Council Passes $181.5 Million City Budget with Reservations

The City Council passed a nearly $181.5
million City Budget for Fiscal Year 2020 Monday night, but not without some
dire warnings about the financial future of the City by a few of the
councillors.

The $181,486,465 budget passed by an 8-3
vote, with Councillors Damali Vidot, Joe Perlatonda, and Robert Bishop voting
against the 3.7 percent increase over the FY19 budget. The School Department’s
$95.4 million commitment comprises the largest chunk of the budget.

The Council also approved the Water and
Sewer Enterprise accounts for FY20, bringing total City appropriations to
around $205 million, but the water and sewer accounts are paid through the
water and sewer rates, not taxation.

Several attempts were made to cut money from
the budget Monday night, but with the exception of a $1,300 cut in the
Emergency Management department budget, none of those efforts garnered a
majority.

Among those failed efforts was one by Vidot
to cut salary lines in the police, fire, and planning budgets.

Vidot proposed the $80,000 cut to the
planning budget, $50,000 to the police, and $100,000 to the fire last year as
well, citing a top heavy administrative budgeting in the Police and Fire
departments, and her displeasure with the way the Downtown Coordinator position
in the Planning Department has panned out.

One of the biggest issues, Vidot said, is
that the Downtown Coordinator has not been properly involved with the small,
local businesses in the city.

“We have to think about the future of this
city, and (the position) is leaving out a huge part of Chelsea,” said Vidot.

Perlatonda said he couldn’t agree with an
effort to cut $80,000 from the planning budget when the Council didn’t take
action to cut millions of dollars from the Department of Public Works budget.

Perlatonda made his own amendments looking
for the cuts in the DPW budget, which would have effectively ended a request by
City Manager Thomas Ambrosino to have the DPW oversee a new City Water and
Sewer Department, rather than contracting for the services.

Those amendments also failed.

Councillor-At-Large Roy Avellaneda also
voted against the cuts to the planning budget, noting several recent city-wide
events that have brought hundreds of people to the downtown area.

Vidot noted that her amendment was not a
personal attack on anyone, but added that City events would more appropriately
be funded in the Recreation Department budget.

In casting his vote against the overall
$181.5 million, Bishop said the constant increases in City spending are
unsustainable.

“Last year, I voted against the budget
because it was unsustainable,” said Bishop. “This year, it is even more

unsustainable … this can’t continue. It’s no surprise to everyone that I
usually oppose certain spending.

“I’m against a lot of spending because I
think it is not spent wisely,” he continued. “When is this going to end? I hope
I am not around when the bottom falls out, because it is going to fall.”

District 6 Councillor Giovanni Recupero
voted for the budget, but said the City needs to seriously heed Bishop’s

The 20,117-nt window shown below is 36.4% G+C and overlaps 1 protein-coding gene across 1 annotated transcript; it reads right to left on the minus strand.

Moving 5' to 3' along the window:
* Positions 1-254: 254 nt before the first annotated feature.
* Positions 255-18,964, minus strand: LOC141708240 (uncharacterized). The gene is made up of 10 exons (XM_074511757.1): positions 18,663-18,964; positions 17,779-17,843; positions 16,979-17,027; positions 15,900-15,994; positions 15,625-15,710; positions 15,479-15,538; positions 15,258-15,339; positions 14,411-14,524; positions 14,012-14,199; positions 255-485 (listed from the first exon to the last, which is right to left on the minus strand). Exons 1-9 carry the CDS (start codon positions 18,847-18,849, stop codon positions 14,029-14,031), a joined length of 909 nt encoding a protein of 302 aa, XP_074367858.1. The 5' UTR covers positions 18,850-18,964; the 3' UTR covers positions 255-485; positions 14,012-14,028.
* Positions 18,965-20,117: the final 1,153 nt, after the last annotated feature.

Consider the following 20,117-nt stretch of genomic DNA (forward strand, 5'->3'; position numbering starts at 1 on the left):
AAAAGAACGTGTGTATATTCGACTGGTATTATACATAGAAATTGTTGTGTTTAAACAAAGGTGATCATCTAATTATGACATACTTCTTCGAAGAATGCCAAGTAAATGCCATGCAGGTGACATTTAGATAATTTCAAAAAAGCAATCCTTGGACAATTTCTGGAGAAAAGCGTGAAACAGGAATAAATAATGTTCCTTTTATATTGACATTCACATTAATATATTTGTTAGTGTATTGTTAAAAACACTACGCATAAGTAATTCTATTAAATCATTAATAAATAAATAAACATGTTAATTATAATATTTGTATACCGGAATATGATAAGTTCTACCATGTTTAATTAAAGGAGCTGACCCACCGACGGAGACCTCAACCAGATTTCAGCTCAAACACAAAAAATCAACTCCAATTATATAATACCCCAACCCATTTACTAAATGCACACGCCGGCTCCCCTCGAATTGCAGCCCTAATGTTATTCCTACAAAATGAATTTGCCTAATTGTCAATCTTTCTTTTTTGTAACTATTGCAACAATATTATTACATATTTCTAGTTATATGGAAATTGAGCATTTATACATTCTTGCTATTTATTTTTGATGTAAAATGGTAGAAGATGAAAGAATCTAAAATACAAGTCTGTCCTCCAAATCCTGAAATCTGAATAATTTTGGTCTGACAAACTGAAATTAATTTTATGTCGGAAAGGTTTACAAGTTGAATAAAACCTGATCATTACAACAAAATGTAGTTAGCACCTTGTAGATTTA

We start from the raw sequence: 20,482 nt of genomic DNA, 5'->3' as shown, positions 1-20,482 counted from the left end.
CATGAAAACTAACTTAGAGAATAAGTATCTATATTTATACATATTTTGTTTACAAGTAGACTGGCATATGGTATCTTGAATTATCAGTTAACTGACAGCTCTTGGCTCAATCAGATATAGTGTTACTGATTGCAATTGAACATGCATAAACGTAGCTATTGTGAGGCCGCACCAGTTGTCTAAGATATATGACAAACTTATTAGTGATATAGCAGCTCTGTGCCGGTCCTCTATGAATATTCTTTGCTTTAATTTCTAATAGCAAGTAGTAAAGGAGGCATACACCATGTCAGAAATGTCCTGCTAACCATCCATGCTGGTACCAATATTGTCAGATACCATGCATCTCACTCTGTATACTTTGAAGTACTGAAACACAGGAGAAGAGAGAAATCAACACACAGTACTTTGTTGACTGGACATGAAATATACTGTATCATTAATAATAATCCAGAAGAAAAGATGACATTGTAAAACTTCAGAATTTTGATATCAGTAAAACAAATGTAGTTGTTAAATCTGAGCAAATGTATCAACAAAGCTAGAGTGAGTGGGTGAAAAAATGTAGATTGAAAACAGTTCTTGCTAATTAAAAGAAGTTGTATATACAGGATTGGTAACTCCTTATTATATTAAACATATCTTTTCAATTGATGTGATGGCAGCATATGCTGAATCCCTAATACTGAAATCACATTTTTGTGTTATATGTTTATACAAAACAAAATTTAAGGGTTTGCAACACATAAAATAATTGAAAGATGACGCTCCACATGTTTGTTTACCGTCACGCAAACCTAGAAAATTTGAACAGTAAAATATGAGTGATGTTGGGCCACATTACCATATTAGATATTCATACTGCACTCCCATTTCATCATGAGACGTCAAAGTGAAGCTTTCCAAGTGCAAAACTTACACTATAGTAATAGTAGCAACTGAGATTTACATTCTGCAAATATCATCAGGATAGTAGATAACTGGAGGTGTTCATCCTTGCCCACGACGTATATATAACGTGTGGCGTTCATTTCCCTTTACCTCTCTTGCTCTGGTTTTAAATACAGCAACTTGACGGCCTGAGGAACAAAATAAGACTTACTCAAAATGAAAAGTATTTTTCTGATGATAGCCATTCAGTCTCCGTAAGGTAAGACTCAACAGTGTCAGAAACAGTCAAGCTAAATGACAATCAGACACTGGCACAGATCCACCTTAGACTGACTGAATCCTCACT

warning, noting that other large cities in Massachusetts such as Springfield
and Lawrence have seen the economic bottom fall out.

“It can happen anywhere, … and then we will
have to start laying people off,” said Recupero. “We only have 1.8 square miles
in the city, how much can you grow in our city?

“I am going to vote for the budget because
it is the right thing to do now, but like Mr. Bishop said, we have to beware of
the future, because the future is not too far away,” he continued.

Perlatonda said that the budget is rising
without the City doing enough to help its poorer residents through things like
tax and water and sewer rate breaks.

“When is it going to end?” he said. “This budget
needs to be stopped at some point.”

District 8 Councillor Calvin Brown said the
councillors have gone through a long budget process with ample chance to make
amendments or address their concerns to Ambrosino.

“I believe this budget is solid, well thought
out, and well supported,” Brown said. “I know the investment we are making
today is sound.”

Avellaneda voted to approve the budget, but
said it is the first time he has ever given serious pause to voting in favor of
a budget.

“What I have seen during the last year with
the budget process is that I don’t think we are doing enough during budget
season,” he said.

Avellaneda said there should have been more
debate about, and more information provided about, the proposed change to the
control of the Water and Sewer Department.

He also noted that the budget will have to
be paid for in October, when the Council sets the City tax rate.

When that time comes around, Avellaneda said
he will have questions for the City’s Assessing Department, which he said has
been doing a “terrible job” capturing the true value of many larger properties
in Chelsea.

“Across the board, there are many, many,
many buildings, and these are large landlords, that are not paying their due in
this community,” Avellaneda said.

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Council Passes $181.5 Million City Budget with Reservations

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